A Ukrainian military vehicle burns at an air defense base following an apparent Russian strike in Mariupol on Thursday. Associated Press/Evgeny Maloletka

Americans might be tempted to view the war in Ukraine as an unfortunate but distant crisis. As an economist, I know the world is too connected for the United States to be unaffected.
On February 22, 2022, President Joe Biden warned Americans that a Russian invasion of Ukraine — and American efforts to thwart or punish it — would come at a price.
“Defending freedom will have costs, for us too and here at home,” Biden said. “We have to be honest about it.” His statement came a day before Russian President Vladimir Putin ordered an attack on targets across Ukraine, including in the west of the country.
Now that war has broken out, the biggest costs to the United States are likely to be higher prices – on top of what is already the fastest pace of inflation in 40 years.
Whether inflation gets worse will depend on how far Putin goes, the severity of the sanctions imposed on Russia, and how long the crisis lasts. Will Putin cut off oil or gas to Europe? Will the invasion completely disrupt Ukraine’s ability to export food and other products to the rest of the world?
We know that Russia is one of the biggest energy exporters in the world and that the nickname of Ukraine is the “breadbasket of Europe”. And beyond that, the crisis has been rocking the markets for months, sending the price of oil and other commodities skyrocketing.
These higher prices will affect Europe, of course, but also many other countries, including the United States, which will make the Federal Reserve’s task of fighting inflation much more difficult and will be a greatest threat to the economy.
Pump pain
The most obvious costs for Americans will be at the gas pump.
Russia produces around 12% of the world’s oil and 17% of its natural gas. This makes it the world’s third largest oil producer and the second largest gas producer. It is also Europe’s largest natural gas supplier, which gets almost half of its supply from Russia.
The risk is that Russia will cut off gas or oil supplies to Europe or other countries that impose sanctions or otherwise condemn its actions in Ukraine.
Europe could face the most immediate effects if some of Russia’s energy supplies were withdrawn from the world market – which is why the United States is trying to assure its allies that it can supply them with liquid natural gas to make up for any shortfall. But global oil markets tend to be highly integrated, so the United States will not be immune.
The crisis has already pushed the price of oil to its highest level since 2014, when Russia annexed Crimea from Ukraine, pushing the average gasoline price in the United States to over $3.50. the gallon.
The most serious sanction implemented against Russia to date is Germany’s freezing of the Nord Stream 2 gas pipeline, which would have brought liquid natural gas from Russia to Western Europe bypassing Ukraine.
A disruption in a regional market will eventually affect the global market. Since the invasion, crude prices have surged above $100 and are likely to go even higher.
Higher prices at the supermarket
While Russia is a major fuel producer, Ukraine is a major food exporter.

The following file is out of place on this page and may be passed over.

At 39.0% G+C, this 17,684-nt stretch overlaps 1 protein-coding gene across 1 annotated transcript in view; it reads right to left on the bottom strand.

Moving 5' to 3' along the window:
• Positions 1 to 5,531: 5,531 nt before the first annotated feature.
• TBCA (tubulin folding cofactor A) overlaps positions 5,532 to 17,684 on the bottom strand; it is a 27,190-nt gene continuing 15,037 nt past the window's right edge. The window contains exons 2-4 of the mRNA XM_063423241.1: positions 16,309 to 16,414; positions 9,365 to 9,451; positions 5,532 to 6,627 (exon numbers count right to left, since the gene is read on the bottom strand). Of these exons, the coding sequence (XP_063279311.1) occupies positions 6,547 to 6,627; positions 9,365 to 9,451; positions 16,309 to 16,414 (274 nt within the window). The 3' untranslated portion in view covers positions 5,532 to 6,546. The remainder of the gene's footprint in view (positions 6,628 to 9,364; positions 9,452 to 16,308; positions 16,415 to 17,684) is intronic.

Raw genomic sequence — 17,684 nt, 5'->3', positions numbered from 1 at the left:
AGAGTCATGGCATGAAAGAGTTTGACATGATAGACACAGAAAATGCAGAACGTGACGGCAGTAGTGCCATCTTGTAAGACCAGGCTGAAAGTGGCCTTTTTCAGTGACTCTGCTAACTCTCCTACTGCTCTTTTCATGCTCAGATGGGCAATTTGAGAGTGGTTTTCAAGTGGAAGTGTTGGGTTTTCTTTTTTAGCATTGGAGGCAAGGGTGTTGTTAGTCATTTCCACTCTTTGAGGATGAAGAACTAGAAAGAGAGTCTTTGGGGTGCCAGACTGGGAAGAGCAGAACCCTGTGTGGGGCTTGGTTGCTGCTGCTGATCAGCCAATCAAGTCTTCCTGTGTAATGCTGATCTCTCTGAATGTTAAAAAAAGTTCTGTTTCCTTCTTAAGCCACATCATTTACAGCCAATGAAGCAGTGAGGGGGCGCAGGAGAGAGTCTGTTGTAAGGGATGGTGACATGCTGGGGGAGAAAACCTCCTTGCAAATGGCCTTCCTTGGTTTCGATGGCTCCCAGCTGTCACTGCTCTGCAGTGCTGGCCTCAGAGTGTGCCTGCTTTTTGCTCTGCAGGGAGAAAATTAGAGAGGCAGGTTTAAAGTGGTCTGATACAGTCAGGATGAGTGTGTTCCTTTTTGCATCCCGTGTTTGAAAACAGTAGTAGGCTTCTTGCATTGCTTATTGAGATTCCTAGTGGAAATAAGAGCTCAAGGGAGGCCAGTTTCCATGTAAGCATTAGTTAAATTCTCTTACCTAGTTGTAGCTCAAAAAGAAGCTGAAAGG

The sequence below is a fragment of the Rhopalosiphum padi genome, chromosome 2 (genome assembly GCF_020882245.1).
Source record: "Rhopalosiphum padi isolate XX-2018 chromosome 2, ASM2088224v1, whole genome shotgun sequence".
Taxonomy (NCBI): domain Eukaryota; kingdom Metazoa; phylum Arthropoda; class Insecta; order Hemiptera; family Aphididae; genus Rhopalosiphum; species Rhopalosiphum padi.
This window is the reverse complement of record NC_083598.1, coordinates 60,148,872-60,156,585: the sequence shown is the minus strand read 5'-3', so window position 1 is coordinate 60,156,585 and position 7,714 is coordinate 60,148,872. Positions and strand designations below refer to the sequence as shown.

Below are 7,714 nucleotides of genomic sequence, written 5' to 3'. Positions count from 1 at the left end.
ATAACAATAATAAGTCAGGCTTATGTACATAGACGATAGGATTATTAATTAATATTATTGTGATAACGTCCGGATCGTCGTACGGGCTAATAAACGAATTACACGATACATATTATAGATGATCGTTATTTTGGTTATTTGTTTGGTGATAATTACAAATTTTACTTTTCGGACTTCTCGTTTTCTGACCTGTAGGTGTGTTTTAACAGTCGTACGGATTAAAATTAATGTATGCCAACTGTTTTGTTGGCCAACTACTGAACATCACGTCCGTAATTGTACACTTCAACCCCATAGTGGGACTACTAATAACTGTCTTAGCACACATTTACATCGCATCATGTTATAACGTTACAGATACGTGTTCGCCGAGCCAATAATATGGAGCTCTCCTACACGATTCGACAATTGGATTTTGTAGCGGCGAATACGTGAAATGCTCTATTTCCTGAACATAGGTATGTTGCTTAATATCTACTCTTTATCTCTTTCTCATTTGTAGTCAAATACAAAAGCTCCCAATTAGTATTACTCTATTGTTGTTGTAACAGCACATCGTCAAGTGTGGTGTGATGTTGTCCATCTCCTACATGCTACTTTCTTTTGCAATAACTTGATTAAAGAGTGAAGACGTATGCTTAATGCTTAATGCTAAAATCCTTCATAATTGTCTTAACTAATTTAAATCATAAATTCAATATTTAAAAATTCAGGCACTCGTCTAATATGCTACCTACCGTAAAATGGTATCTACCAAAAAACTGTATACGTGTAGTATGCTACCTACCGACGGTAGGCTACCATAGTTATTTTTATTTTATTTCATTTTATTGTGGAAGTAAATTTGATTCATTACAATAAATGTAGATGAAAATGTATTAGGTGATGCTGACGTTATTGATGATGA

Ukraine produces 16% of the world’s corn and 12% of its wheat, in addition to being a major exporter of barley and rye.
While many of Ukraine’s exports are destined for countries in Europe and Asia, agricultural products, like oil, tend to trade in increasingly integrated global markets. Again, the implication for US consumers is that while Europe may be affected more immediately in terms of shortages, prices will likely rise everywhere.
US food prices rose 7.4% in January from a year earlier. Since the demand for food is generally not very sensitive to price changes – people need to eat regardless of the expense – an increase in the cost of food production is usually passed on to consumers.
The biggest risk to the US economy
This brings us to the Federal Reserve.
The US central bank is very worried about the pace of inflation in the US and plans to raise interest rates to combat it. What is happening in Ukraine could complicate his plans. If the crisis in Ukraine adds to upward pressure on prices, it may fuel inflation and force the Fed to take more drastic measures.
Some economists believe that the United States could soon see inflation of 10% – compared to 7.5% currently – in the event of a full-scale invasion, as we are currently seeing. The United States has not experienced such high inflation since October 1981.
If the Fed decides it needs to act more forcefully to get inflation under control, it would not only increase borrowing costs for businesses and consumers — affecting everything from business loans to mortgages and student debt — but could put the economy at risk of recession.
At the same time, the crisis could have a moderating effect on interest rates. In times of crisis and uncertainty, investors often put their money in the safest assets they can find – in a so-called flight to quality. US government bonds and other dollar-denominated assets are often considered the safest, and increased demand for these assets could lead to lower interest rates.
The Ukrainians themselves will of course pay the highest costs of the Russian invasion, in terms of loss of life, economic costs and potentially the loss of their government. But the conflict, however remote it may seem, will impact people everywhere. And the blow to Americans’ wallets may be closer than you think.
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